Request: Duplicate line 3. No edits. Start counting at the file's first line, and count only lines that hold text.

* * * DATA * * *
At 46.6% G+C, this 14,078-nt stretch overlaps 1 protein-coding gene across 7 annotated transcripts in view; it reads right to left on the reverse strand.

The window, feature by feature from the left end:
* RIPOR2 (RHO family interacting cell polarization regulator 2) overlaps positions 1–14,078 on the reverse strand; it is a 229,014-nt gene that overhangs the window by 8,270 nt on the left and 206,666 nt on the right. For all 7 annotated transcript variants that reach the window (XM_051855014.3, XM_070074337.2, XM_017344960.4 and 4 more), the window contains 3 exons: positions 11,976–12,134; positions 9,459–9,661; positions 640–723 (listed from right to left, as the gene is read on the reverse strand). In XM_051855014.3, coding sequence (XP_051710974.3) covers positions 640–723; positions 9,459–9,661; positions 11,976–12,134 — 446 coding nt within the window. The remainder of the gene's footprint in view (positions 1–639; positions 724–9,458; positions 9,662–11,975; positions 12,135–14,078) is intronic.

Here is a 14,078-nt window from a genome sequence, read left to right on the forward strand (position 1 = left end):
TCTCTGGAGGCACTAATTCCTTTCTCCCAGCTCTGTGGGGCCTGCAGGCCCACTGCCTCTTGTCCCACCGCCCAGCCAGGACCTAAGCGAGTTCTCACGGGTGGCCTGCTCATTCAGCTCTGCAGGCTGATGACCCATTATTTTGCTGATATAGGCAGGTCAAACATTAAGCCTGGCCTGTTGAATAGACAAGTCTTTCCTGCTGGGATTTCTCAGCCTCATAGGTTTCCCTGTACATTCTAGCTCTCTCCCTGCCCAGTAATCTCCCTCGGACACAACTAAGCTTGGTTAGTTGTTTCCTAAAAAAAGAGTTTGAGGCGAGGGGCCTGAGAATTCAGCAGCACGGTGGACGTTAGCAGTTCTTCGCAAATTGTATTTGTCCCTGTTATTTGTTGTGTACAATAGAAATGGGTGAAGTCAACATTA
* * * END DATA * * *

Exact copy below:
* RIPOR2 (RHO family interacting cell polarization regulator 2) overlaps positions 1–14,078 on the reverse strand; it is a 229,014-nt gene that overhangs the window by 8,270 nt on the left and 206,666 nt on the right. For all 7 annotated transcript variants that reach the window (XM_051855014.3, XM_070074337.2, XM_017344960.4 and 4 more), the window contains 3 exons: positions 11,976–12,134; positions 9,459–9,661; positions 640–723 (listed from right to left, as the gene is read on the reverse strand). In XM_051855014.3, coding sequence (XP_051710974.3) covers positions 640–723; positions 9,459–9,661; positions 11,976–12,134 — 446 coding nt within the window. The remainder of the gene's footprint in view (positions 1–639; positions 724–9,458; positions 9,662–11,975; positions 12,135–14,078) is intronic.